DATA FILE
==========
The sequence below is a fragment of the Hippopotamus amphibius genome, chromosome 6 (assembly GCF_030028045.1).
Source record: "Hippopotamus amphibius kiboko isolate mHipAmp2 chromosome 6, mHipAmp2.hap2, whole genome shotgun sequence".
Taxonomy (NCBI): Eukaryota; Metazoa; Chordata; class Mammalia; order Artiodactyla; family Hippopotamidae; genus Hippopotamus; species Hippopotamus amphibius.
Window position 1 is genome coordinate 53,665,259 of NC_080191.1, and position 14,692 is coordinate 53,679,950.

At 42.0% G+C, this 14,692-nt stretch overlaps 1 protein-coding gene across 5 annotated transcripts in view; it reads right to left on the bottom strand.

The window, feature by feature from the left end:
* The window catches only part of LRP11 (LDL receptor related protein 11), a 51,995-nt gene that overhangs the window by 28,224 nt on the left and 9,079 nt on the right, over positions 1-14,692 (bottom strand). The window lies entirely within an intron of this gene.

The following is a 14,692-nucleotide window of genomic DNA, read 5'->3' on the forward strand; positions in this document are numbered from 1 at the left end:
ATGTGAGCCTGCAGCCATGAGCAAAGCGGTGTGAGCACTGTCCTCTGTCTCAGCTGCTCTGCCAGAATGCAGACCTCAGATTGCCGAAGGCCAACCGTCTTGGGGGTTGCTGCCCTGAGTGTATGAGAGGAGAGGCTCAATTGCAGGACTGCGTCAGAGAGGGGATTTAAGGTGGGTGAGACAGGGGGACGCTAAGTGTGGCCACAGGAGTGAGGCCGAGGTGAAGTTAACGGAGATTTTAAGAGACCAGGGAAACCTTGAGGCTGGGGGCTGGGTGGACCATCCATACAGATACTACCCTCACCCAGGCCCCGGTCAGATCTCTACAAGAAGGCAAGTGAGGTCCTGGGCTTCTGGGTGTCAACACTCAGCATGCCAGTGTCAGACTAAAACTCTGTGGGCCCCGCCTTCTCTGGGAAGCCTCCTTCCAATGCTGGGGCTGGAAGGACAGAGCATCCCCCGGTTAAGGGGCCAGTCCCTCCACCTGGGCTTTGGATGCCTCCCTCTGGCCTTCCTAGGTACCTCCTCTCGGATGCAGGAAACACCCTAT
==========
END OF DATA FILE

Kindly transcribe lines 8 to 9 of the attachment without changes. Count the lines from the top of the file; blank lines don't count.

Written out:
The following is a 14,692-nucleotide window of genomic DNA, read 5'->3' on the forward strand; positions in this document are numbered from 1 at the left end:
ATGTGAGCCTGCAGCCATGAGCAAAGCGGTGTGAGCACTGTCCTCTGTCTCAGCTGCTCTGCCAGAATGCAGACCTCAGATTGCCGAAGGCCAACCGTCTTGGGGGTTGCTGCCCTGAGTGTATGAGAGGAGAGGCTCAATTGCAGGACTGCGTCAGAGAGGGGATTTAAGGTGGGTGAGACAGGGGGACGCTAAGTGTGGCCACAGGAGTGAGGCCGAGGTGAAGTTAACGGAGATTTTAAGAGACCAGGGAAACCTTGAGGCTGGGGGCTGGGTGGACCATCCATACAGATACTACCCTCACCCAGGCCCCGGTCAGATCTCTACAAGAAGGCAAGTGAGGTCCTGGGCTTCTGGGTGTCAACACTCAGCATGCCAGTGTCAGACTAAAACTCTGTGGGCCCCGCCTTCTCTGGGAAGCCTCCTTCCAATGCTGGGGCTGGAAGGACAGAGCATCCCCCGGTTAAGGGGCCAGTCCCTCCACCTGGGCTTTGGATGCCTCCCTCTGGCCTTCCTAGGTACCTCCTCTCGGATGCAGGAAACACCCTAT